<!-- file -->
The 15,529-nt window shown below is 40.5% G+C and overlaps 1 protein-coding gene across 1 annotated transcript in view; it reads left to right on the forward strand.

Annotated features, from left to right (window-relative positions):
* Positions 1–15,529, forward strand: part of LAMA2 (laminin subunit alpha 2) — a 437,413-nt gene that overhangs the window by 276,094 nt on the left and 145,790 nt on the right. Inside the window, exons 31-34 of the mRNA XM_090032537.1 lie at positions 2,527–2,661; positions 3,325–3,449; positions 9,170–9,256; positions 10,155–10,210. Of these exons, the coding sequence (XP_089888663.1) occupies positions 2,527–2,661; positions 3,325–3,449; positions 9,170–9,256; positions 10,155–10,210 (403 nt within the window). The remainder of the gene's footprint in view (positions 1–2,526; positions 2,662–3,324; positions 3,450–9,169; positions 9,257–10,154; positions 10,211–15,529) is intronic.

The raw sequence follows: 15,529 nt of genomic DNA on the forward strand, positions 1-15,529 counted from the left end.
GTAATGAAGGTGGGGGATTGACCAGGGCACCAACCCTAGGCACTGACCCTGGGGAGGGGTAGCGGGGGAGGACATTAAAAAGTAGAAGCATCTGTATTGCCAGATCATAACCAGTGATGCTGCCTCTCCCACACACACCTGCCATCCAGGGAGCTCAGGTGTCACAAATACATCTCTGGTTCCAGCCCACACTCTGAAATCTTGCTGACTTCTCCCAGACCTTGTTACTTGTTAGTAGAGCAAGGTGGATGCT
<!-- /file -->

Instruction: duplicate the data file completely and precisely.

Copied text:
The 15,529-nt window shown below is 40.5% G+C and overlaps 1 protein-coding gene across 1 annotated transcript in view; it reads left to right on the forward strand.

Annotated features, from left to right (window-relative positions):
* Positions 1–15,529, forward strand: part of LAMA2 (laminin subunit alpha 2) — a 437,413-nt gene that overhangs the window by 276,094 nt on the left and 145,790 nt on the right. Inside the window, exons 31-34 of the mRNA XM_090032537.1 lie at positions 2,527–2,661; positions 3,325–3,449; positions 9,170–9,256; positions 10,155–10,210. Of these exons, the coding sequence (XP_089888663.1) occupies positions 2,527–2,661; positions 3,325–3,449; positions 9,170–9,256; positions 10,155–10,210 (403 nt within the window). The remainder of the gene's footprint in view (positions 1–2,526; positions 2,662–3,324; positions 3,450–9,169; positions 9,257–10,154; positions 10,211–15,529) is intronic.

The raw sequence follows: 15,529 nt of genomic DNA on the forward strand, positions 1-15,529 counted from the left end.
GTAATGAAGGTGGGGGATTGACCAGGGCACCAACCCTAGGCACTGACCCTGGGGAGGGGTAGCGGGGGAGGACATTAAAAAGTAGAAGCATCTGTATTGCCAGATCATAACCAGTGATGCTGCCTCTCCCACACACACCTGCCATCCAGGGAGCTCAGGTGTCACAAATACATCTCTGGTTCCAGCCCACACTCTGAAATCTTGCTGACTTCTCCCAGACCTTGTTACTTGTTAGTAGAGCAAGGTGGATGCT